After a monumental 2018 for cannabis — with Canada passing full legalization, the first pot company going public on the U.S. stock market and the substance becoming even more mainstream — CNBC's Jim Cramer is now looking ahead.
"I still think that legalized weed is one of the great growth stories of our era," he said Monday. "So, for those of you who want to speculate on the bull market for bud — hopefully at lower levels than where we are right now — I've got five predictions for the future of the marijuana industry."
It may sound obvious, but the "Mad Money" host expects another round of U.S. cannabis legalization in 2019.
"Nearly every time this gets put up for vote, legalization wins," he said, noting the recent victory in Michigan and New York Governor Andrew Cuomo's newfound intention to legalize recreational use of the substance.
However, even if every state legalizes, cannabis would still remain illegal under federal law, he noted. But President Donald Trump's Attorney General nominee, William Barr, has signaled that he won't go after cannabis companies in compliance with state laws.
By extension, more lawmakers could jump on board, Cramer said: "I think Congress will be more willing to pass a law de-scheduling marijuana — did you know that, right now, marijuana is classified like cocaine or heroin? Isn't that kind of crazy? — as our politicians realize that this is actually a very popular, very mainstream position."
Cramer also expects to see "the rise of cannabidiol," a non-psychoactive cannabis compound more commonly known as CBD that has been found to have medical benefits.
This prediction has ties to the 2018 Farm Bill. The $867 billion proposal included a provision legalizing the cultivation of industrial hemp — cannabis with low levels of the "high"-inducing tetrahydrocannabinol, or THC, compound.
"That's going to give the CBD market a major boost," Cramer said, explaining that the possibilities for the hemp-derived CBD market are "enormous" given the medicinal benefits and limited psychoactive reactions.
"You can put it in food, you can put it in beverages, you can put it in skincare," he said. "Immediately after the farm bill passed, Canopy Growth, the best-of-breed player in the Canadian cannabis space, announced it would be entering the United States to play the CBD market. So expect to hear a lot more about CBD as 2019 goes on, because I believe this could be a massive opportunity."
While 2018 "felt like the Wild West for the pot stocks," 2019 might feel a little more like Wall Street, Cramer said.
Canopy and Cronos also have a lot of cash on hand thanks to their corporate investors — Constellation Brands and Altria Group, respectively — which "gives them a huge advantage over the competition," the "Mad Money" host said.
"How will these leaders establish themselves? In part, they'll do it by scooping up smaller players," he said. "Canopy already started going on a deal binge in November. I think that's going to continue through this year, too."
"I predict 2019 will be all about branding for the pot industry," Cramer said. "Or, as Mel Brooks put it in Spaceballs, 'merchandising, merchandising, merchandising.'"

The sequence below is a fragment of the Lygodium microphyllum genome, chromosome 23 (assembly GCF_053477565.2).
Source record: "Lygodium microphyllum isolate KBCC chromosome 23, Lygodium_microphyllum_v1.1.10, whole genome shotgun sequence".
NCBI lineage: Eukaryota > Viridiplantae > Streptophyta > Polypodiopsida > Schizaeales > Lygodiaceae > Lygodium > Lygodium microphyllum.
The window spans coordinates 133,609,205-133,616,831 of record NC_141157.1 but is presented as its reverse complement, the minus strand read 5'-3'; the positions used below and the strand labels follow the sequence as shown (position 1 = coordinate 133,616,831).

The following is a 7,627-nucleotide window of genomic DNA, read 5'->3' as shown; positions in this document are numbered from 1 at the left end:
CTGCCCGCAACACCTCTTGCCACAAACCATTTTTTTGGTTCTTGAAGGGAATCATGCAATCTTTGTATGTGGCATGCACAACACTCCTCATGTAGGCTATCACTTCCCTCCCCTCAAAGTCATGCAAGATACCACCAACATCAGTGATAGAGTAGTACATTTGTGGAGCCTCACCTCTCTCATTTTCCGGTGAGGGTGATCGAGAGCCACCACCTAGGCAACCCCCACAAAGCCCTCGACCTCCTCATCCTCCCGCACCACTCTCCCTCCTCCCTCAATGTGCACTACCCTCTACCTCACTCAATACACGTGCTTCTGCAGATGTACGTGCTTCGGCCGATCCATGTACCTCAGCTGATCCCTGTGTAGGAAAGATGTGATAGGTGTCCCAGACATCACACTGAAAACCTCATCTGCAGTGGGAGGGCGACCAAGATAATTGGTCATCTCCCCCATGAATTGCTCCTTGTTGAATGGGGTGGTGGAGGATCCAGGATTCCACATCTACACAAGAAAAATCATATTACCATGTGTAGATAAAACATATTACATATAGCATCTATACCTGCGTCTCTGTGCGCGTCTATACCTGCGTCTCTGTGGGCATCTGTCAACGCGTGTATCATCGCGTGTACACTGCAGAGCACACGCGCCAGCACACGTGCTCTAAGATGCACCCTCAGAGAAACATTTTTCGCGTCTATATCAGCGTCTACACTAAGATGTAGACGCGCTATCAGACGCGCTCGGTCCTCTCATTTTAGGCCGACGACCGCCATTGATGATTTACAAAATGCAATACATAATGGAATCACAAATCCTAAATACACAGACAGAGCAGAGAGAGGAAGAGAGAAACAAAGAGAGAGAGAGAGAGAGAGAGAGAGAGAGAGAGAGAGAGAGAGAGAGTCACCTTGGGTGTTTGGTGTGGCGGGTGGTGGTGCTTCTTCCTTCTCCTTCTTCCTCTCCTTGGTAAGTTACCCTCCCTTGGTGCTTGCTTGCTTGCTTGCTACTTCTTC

But, as he sees it, it won't just be about the rise of brands. The "Mad Money" host actually expects the biggest brands in marijuana to become household names.
"I expect a massive marketing push from these cannabis companies as they go from building out their production and distribution infrastructure to fighting each other for market share," he said, adding that even industry leaders will have to start from scratch given the lack of brand loyalty.
"If lawmakers allow it, expect a lot of slick marketing campaigns, celebrity endorsements, and anything else that these companies can think of to grab your attention and build a name for themselves," Cramer said.
Lastly, Cramer expects "marijuana-adjacent" biotechnology companies like GW Pharmaceuticals and Corbus Pharmaceutical Holdings to start getting more credit from investors for their cannabis-influenced businesses.
"These are not pot companies. They are drug companies focused on developing artificial cannabinoids that mimic what cannabis does to your body," he explained. GW Pharmaceuticals develops cannabis-plant-derived treatments for diseases including epilepsy.
"Why do I see these stocks benefiting? Because as cannabis companies try to push clinical trials for medicinal marijuana, ... I think they're going to run into one big problem [with] dosing," Cramer said.
Because cannabis is a plant, there tends to be a lot of variability when it comes to THC and CBD levels in each batch. But GW and Corbus' treatments don't have that problem, he argued.
"As we get more and more data showing the efficacy of medicinal marijuana, I think more investors will embrace actual medicines that do the same thing as marijuana, but they do it more reliably," he said.
Even though all of these predictions sound rosy, Cramer warned investors against buying into cannabis stocks at Monday's levels.
"The cannabis cohort is red-hot right now — too hot for me, frankly, to recommend, at least at these levels, and I have been behind Canopy the whole way — but the next time the group pulls back, I want you to think about where this industry is headed," he said. "This is a huge growth business, so I want you to put Canopy and Cronos on your shopping list ... and wait patiently for the next sell-off because I need you to have a better entry point."